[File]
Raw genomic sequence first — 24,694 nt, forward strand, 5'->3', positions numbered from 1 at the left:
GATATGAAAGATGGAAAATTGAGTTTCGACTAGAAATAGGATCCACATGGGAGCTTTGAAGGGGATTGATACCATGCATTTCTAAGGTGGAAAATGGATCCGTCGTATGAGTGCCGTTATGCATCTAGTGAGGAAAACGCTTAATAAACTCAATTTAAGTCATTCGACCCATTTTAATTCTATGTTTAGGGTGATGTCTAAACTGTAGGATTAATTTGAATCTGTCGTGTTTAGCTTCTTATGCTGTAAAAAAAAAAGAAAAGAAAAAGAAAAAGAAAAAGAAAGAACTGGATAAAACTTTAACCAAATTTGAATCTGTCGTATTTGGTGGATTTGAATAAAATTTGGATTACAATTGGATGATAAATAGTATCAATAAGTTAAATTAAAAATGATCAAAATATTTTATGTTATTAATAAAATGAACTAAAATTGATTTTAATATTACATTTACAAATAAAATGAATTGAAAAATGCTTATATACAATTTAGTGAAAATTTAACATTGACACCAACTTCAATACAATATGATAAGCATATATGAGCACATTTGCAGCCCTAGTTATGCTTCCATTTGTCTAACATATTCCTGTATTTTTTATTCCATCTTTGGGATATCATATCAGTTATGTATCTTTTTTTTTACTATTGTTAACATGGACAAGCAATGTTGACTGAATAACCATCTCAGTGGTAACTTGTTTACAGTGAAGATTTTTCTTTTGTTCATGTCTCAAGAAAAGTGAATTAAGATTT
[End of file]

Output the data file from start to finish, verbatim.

Raw genomic sequence first — 24,694 nt, forward strand, 5'->3', positions numbered from 1 at the left:
GATATGAAAGATGGAAAATTGAGTTTCGACTAGAAATAGGATCCACATGGGAGCTTTGAAGGGGATTGATACCATGCATTTCTAAGGTGGAAAATGGATCCGTCGTATGAGTGCCGTTATGCATCTAGTGAGGAAAACGCTTAATAAACTCAATTTAAGTCATTCGACCCATTTTAATTCTATGTTTAGGGTGATGTCTAAACTGTAGGATTAATTTGAATCTGTCGTGTTTAGCTTCTTATGCTGTAAAAAAAAAAGAAAAGAAAAAGAAAAAGAAAAAGAAAGAACTGGATAAAACTTTAACCAAATTTGAATCTGTCGTATTTGGTGGATTTGAATAAAATTTGGATTACAATTGGATGATAAATAGTATCAATAAGTTAAATTAAAAATGATCAAAATATTTTATGTTATTAATAAAATGAACTAAAATTGATTTTAATATTACATTTACAAATAAAATGAATTGAAAAATGCTTATATACAATTTAGTGAAAATTTAACATTGACACCAACTTCAATACAATATGATAAGCATATATGAGCACATTTGCAGCCCTAGTTATGCTTCCATTTGTCTAACATATTCCTGTATTTTTTATTCCATCTTTGGGATATCATATCAGTTATGTATCTTTTTTTTTACTATTGTTAACATGGACAAGCAATGTTGACTGAATAACCATCTCAGTGGTAACTTGTTTACAGTGAAGATTTTTCTTTTGTTCATGTCTCAAGAAAAGTGAATTAAGATTT